On the Bandra-Mahim junction, there is a very famous statue with a quote by Dr V.V. Kamat- ‘A child gives birth to a mother’. The documentary, ‘A Rifle and A Bag’ by Arya Rothe, Cristina Hanes and Isabela Rinaldi amongst other things encapsulate the quote very beautifully. The film is an intimate portrayal of Somi, a former Naxalite who surrendered along with her husband with the hope to provide a better life for their two children. It is based in a camp in interior parts of Maharashtra set up by the government for former Naxalites.
Now, first of all, let me be clear, I know very little about the Naxalism in India but on a simple google search, I found that it is considered as a greater danger than terrorism by the establishment, as it is currently affecting around 22 states of our country. There are polarizing articles almost preaching Pro Naxal and Anti Naxal narratives. I am still trying to understand the various forms of oppression, the origin of it and their current state in our country. Nevertheless, what I think (in all my naivety) is the first step towards fighting any oppression is imparting education and Somi understands it more than we do. That’s what she fights for throughout the film.
But does anyone care, especially when you are on the wrong side of the margin. The powerful make laws and put in systems to pretend that they are helping. But in turn, what they are creating is a more complex maze that will leave the oppressed bewildered. Standing in ATM Lines, Standing in line to prove their identity or walking miles to reach home in a pandemic without adequate food, the biggest sufferers are always the marginalised.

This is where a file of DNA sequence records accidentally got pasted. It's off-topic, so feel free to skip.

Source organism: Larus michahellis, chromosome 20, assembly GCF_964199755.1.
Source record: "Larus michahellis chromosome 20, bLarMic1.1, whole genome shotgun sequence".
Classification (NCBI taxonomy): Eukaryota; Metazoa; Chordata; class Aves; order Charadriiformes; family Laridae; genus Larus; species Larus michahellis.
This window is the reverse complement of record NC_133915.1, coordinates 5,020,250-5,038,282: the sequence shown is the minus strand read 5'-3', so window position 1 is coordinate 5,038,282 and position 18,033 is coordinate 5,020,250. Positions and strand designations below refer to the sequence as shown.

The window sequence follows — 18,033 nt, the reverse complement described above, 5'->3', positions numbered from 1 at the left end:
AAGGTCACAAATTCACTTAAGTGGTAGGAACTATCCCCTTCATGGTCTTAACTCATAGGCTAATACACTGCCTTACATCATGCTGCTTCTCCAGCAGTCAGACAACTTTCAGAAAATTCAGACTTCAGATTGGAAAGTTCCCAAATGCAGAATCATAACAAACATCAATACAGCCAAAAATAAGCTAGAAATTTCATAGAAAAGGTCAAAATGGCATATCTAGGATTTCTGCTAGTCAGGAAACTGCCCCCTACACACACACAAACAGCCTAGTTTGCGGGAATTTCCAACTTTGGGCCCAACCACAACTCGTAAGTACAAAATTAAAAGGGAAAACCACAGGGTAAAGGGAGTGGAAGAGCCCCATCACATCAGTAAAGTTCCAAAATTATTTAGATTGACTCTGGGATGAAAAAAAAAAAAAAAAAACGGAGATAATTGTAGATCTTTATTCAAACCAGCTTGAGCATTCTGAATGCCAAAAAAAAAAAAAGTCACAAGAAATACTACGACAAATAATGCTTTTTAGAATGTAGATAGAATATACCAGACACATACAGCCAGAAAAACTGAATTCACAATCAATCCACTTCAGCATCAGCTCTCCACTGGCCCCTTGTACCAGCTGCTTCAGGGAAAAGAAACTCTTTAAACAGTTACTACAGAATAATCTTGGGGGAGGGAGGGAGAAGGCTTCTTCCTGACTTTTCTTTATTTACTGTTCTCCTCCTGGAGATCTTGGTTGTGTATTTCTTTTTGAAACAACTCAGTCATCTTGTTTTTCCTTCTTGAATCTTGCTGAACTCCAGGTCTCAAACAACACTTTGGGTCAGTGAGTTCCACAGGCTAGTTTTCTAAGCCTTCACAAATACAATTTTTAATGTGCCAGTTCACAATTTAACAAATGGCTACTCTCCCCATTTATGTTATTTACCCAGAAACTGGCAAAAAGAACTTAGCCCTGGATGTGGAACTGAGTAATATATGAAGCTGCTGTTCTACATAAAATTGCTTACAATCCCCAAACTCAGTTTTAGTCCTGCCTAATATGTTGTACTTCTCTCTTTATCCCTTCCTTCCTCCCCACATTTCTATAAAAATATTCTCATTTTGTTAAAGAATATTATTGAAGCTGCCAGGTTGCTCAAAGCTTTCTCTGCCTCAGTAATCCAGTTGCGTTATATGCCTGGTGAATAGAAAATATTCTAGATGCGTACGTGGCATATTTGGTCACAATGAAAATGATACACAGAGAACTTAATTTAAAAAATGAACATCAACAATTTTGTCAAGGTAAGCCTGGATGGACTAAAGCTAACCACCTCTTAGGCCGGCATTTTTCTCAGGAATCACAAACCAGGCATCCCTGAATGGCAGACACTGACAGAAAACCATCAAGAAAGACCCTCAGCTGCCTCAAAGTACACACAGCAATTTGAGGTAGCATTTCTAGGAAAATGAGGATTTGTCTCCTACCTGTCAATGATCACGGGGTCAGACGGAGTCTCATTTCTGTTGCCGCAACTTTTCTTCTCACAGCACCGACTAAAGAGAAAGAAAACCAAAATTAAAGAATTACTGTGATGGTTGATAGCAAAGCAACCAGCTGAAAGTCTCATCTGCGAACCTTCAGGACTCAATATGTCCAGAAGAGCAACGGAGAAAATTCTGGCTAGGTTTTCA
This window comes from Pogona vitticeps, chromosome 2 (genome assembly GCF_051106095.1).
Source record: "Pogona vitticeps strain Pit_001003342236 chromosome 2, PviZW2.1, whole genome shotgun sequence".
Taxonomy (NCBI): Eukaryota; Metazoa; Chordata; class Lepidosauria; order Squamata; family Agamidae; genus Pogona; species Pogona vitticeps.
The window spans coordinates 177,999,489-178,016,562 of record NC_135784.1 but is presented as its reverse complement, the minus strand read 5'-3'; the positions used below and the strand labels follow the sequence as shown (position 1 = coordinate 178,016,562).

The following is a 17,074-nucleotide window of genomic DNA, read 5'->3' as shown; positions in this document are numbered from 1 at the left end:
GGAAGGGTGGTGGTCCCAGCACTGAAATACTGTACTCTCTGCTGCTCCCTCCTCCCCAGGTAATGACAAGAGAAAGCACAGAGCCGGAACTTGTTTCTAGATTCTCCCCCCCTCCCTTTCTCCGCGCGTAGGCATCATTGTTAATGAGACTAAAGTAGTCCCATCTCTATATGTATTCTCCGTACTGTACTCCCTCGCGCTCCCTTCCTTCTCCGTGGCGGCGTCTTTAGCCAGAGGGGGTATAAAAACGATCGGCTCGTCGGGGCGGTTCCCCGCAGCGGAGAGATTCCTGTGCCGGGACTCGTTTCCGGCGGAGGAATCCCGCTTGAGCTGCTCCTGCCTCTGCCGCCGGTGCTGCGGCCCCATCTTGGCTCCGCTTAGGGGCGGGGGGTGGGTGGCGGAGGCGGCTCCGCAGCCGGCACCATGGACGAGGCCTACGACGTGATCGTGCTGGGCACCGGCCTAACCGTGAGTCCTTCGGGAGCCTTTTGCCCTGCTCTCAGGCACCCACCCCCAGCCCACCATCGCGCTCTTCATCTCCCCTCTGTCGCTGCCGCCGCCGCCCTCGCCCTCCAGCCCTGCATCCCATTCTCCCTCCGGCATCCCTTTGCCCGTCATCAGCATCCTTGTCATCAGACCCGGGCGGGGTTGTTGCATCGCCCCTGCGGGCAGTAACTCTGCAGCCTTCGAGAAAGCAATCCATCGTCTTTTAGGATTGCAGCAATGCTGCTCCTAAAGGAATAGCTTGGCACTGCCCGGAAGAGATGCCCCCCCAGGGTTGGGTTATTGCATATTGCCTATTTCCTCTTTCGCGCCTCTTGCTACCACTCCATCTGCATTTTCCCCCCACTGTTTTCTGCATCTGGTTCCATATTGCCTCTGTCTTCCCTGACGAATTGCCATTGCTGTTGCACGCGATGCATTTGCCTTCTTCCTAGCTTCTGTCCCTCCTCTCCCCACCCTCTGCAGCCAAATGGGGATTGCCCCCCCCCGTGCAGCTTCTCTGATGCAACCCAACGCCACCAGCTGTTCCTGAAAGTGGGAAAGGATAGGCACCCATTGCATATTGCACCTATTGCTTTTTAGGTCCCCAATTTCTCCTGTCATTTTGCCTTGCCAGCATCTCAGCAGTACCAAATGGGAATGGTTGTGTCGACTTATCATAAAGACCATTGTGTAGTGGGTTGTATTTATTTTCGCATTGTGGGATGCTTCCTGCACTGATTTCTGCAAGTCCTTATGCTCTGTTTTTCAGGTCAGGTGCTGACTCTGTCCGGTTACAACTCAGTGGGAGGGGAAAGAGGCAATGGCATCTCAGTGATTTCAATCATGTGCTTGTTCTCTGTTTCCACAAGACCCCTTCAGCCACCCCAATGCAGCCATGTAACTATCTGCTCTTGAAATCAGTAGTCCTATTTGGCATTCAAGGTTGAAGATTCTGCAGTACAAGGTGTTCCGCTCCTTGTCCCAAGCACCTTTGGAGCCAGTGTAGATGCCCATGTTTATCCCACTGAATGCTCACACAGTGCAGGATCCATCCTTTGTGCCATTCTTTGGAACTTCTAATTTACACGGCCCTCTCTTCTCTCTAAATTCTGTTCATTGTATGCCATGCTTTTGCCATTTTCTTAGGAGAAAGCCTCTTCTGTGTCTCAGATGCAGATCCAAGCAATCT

Despite all this, this film rarely catches Somi in a vulnerable state. She sings songs of resilience around the fire every night to find the inner strength to keep up her fight. The silences between the family conversations tell more about the relationship of Somi and her husband (much younger to her) than words could ever express.
One of the most important aspects of a documentary film set up your relationship with the protagonist, both while making and watching. Kudos to the makers for making us believe that we are a part of Somi’s journey. The frames created by the makers also try to supplement what is going on in her mind. The frontal framing seems very deliberate so that Somi looks in control of the situation. Rarely, when she is anxious and uncertain, it is shot in the cramped and dingy space of the camp mostly at night. In the later moments of the film, when she opens up to her son a bit, it is shot in a wide landscape with a picturesque background.
All in all, A Rifle and A Bag somehow tries to break the pro-Naxalite and anti-Naxalite narrative often dangerously looming to the level of propaganda. It presents the problem in a humanistic and relatable manner by showcasing a mother’s journey trying to get the best life for his child.
The filmmakers Arya Roth from India, Isabella Rinaldi from Italy and Cristina Hanes from Romania graduated from the Doc Nomads Program and make films under the banner of ‘NoCut Film Collective’. Here’s hoping their camera remains this honest in their next project and inspire young filmmakers like us.
The online screening of this film is happening worldwide till 7th May on https://online.visionsdureel.ch/
PS: Thanks to Suyash Kamat for tweeting about it.